What it’s like to be transgender in America
The transgender community in the United States remains a minority within a minority. Many live on the margins of society and face discrimination, stigma and violence on a daily basis. Although media attention and representation has seen an increase in recent years, the transgender community is still largely misrepresented and misunderstood.
I wanted to work with the transgender community to understand their problems and struggles and share their individual stories. From the callout titled ‘As a transgender individual, what kind of discrimination have you faced?’, I received 81 responses from people from all walks of life who shared their daily struggles, challenges as well as their hopes for the future.
I will be releasing the responses in a series of posts, this being the first one. For reasons of privacy and security, some respondents have asked not to reveal their names or their identities.
Have you faced any discrimination as a transgender individual?
I transitioned on the job and was fired for sexual harassment. I am suing my previous employer. I almost committed suicide because of my experiences with my job.
Alyna Joli Romain
When speaking on the phone or radio the use of “Sir” comes into play often to which I understand my voice is still primarily masculine. But I do let people on the other end know my name and start with hello, this is Miss Mia Serraino. Some pick it up quickly others just continue with the sir thing. I have hung up on people that will not use the correct pronouns.
When I had an accident, the doctor decided to counsel me on Reparative Therapy instead of treating my wounds. I also had a police officer threaten to pink slip me even after my Doctor and the EMTs said I was fine. I finally went to the hospital after he said I would be arrested if I didn’t go. This makes me mad, sad, wonder if life is worth living. They reaffirmed my belief that the world is a dangerous place if you are Trans.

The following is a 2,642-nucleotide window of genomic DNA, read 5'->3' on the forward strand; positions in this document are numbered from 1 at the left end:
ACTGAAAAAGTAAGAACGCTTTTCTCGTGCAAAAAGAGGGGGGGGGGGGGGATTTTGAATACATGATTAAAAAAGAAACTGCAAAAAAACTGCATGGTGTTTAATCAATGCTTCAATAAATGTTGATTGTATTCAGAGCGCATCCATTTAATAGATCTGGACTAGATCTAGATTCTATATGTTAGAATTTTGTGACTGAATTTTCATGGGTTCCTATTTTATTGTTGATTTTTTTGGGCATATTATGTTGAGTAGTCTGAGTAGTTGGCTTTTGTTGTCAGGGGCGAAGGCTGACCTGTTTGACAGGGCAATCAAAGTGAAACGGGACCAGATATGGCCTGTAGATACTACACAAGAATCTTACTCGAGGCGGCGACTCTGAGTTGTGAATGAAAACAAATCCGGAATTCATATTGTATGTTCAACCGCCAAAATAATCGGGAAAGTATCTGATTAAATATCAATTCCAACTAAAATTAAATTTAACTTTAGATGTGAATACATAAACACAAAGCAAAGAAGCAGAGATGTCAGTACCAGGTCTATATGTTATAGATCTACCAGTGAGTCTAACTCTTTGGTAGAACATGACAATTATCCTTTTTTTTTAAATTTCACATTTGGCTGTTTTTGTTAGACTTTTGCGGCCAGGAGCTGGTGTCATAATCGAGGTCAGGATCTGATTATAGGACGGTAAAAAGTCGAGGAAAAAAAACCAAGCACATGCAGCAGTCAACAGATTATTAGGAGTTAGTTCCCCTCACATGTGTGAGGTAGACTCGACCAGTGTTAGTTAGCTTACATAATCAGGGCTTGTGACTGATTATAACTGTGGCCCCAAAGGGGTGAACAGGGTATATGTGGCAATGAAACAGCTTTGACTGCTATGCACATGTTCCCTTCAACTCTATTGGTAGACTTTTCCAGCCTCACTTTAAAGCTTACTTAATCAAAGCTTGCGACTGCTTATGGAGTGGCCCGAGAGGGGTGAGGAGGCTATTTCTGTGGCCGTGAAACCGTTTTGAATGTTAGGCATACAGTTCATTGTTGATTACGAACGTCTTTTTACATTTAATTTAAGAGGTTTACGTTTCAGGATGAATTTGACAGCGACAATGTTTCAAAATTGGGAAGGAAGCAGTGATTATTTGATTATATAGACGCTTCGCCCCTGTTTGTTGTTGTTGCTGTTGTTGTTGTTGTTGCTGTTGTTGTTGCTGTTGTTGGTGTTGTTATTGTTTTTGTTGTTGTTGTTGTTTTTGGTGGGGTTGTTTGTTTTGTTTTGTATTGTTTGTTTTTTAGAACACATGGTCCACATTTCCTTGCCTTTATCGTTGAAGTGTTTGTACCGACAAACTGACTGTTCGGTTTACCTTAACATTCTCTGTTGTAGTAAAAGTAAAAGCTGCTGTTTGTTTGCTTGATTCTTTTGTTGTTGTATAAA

One experience that really stood out to me was when I was using the women’s bathroom at a public park. I was dressed in all men’s clothing and wearing a binder, however, because I did not feel comfortable using the men’s bathroom at the time, I chose to use the women’s. While I was washing my hands, a young woman, about my age, walked past me and said, “I hope you get raped,” before exiting the bathroom.They made me feel less than human, but they also helped me see that for every heartless person, there are a dozen kindhearted people willing to stand up for what is right.
I’ve been called horrible names and threatened with bodily harm. It makes me very nervous to be out in public alone.
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I am not out due to possible discrimination on the job. I am afraid I will loose my job if I came out. This transition that I am going through is for me. I swore that I would not let it interrupt or financially ruin me or my family. I love me, but they come first. On the inside I feel right, the outside will come when and if available without ruining my family.
I am generally just not treated the same as other men. I’m routinely excluded from “guys” events (sports games, going out to eat, anything that’s a group of guys getting together).